Phil Dwyer is the author of Conversations On Dying, and is currently researching a book on Aboriginal Subsistence Whaling.
My oldest son, who this year turned 36, has never lived in a world where it was acceptable to hunt whales. He was born in 1982 – the year in which the International Whaling Commission (IWC), the body that regulates the whaling industry globally –placed a moratorium on commercial whaling.
The moratorium was initially intended to be temporary and has never been made permanent. The IWC granted whaling nations a four-year grace period to adjust to the lost revenues and jobs, so the moratorium didn’t come into force until 1986. It has been in place ever since.
This 32-year stay of execution was threatened last week, at the IWC’s plenary session at Florianopolis, Brazil.
Japan objected to the ban when it was first introduced. It has lobbied for its removal ever since. Last week, Japan introduced a resolution calling on the IWC to set catch limits for certain “abundant” species of whales, a resolution which would see us go back to the days of commercial whaling. Almost one million whales were slaughtered by industrial-scale whaling between 1900 and 1965.
Norway and Iceland, the only two nations which continued their hunts after 1986, supported the proposal. They are both members of the IWC, but continue to hunt whales thanks to a loophole in the IWC’s moratorium.
Since 1986, Norway, Iceland and Japan have killed over 30,000 whales. Almost half were killed by Japan, under its scientific research whaling program in the Antarctic.
Japan’s proposal last week failed. The vote was 27 for, to 41 against. Resolutions require a 75-per-cent majority to pass. But the rhetoric of the Japanese before and during the IWC meeting make it clear that Japan’s patience has finally run out. It seems more likely than at any time in the past 36 years, that Japan will leave the commission and return to commercial whaling.
The IWC’s future is in serious jeopardy. If Japan leaves, it will likely take its pro-whaling allies with it, and has threatened to set up its own organization for the regulation of whaling.
Where does Canada stand in all of this? Canada left the commission in 1982, arguing that there was not sufficient scientific evidence on the abundance of whale stocks to justify the whaling ban.
But that was nearly 40 years ago. There is now extensive research on whale populations. More importantly, there is now a significant (and growing) body of evidence that whales are vital to the health of marine ecosystems, and of the planet as a whole. They feed at depth, and excrete vital nutrients at the oceans’ surface. These nutrients feed phytoplankton, which in turn feeds the plankton that feeds the fish. The great whales also constitute a huge biomass, storing carbon that would otherwise be released to the environment and would contribute to global warming.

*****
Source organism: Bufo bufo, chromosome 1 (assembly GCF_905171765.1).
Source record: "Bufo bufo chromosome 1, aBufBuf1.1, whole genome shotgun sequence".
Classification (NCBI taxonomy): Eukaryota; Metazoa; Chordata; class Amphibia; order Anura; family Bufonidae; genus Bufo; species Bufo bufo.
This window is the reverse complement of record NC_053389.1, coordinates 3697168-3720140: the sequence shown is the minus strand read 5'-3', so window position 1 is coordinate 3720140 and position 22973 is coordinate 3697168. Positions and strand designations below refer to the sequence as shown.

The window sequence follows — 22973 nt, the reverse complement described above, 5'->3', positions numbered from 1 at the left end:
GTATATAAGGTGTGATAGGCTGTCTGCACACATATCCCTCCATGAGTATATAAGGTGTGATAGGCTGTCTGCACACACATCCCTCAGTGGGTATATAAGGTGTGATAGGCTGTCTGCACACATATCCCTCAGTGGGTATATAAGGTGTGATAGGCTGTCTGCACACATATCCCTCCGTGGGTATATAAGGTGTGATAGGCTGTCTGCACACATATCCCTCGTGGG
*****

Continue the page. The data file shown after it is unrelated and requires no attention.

Canada’s coastline is over 200,000 kilometres long – nearly four times longer than that of Norway – which has the second longest in the world. At least eight species of great whales inhabit these Canadian waters (humpback, fin, sperm, sei, blue, northern right, minke and gray) along with a number of smaller whales and other cetaceans (orca, beaked, beluga and short-finned pilot whales).
Outside of the obvious environmental factors, Canada has many reasons to concern itself with the conservation and management of whales. We have a significant whale-watching industry, serving hundreds of thousands of visitors yearly.
Meanwhile, fish and seafood are among Canada’s largest exports of food products – an industry worth $6.6 billion in 2016. Some fishing communities have argued that the recovery of whale populations since the moratorium has hit fish stocks, but we now understand that whales are net contributors to healthy fish stocks.
Also, Canada is one of the few places in the world where Indigenous hunters still hunt whales. Similar hunts in Alaska, Eastern Russia, Greenland and the Caribbean island of Bequia are protected by the IWC under its Aboriginal Subsistence Whaling program.
Canada should be protecting its interests at the IWC and, given the fragile nature of the commission, should be providing leadership to a vital international forum for the protection of one of the most important species on the planet (the commissioner for Monaco, Professor Frederic Briand, an expert in marine food webs, describes whales as the “architects of biodiversity in our oceans.”) It astonishes me that Mali, a landlocked African nation, is a member of the IWC, while Canada is not.
Canada does collaborate with the IWC on its research initiatives. Canadian scientists provide vital data to the IWC, helping to inform the commission’s science committee on whale stocks. It also sent an observer to the Florianopolis meeting. But its long absence as a member of the commission is both baffling and shameful, given our interest in the health of our oceans.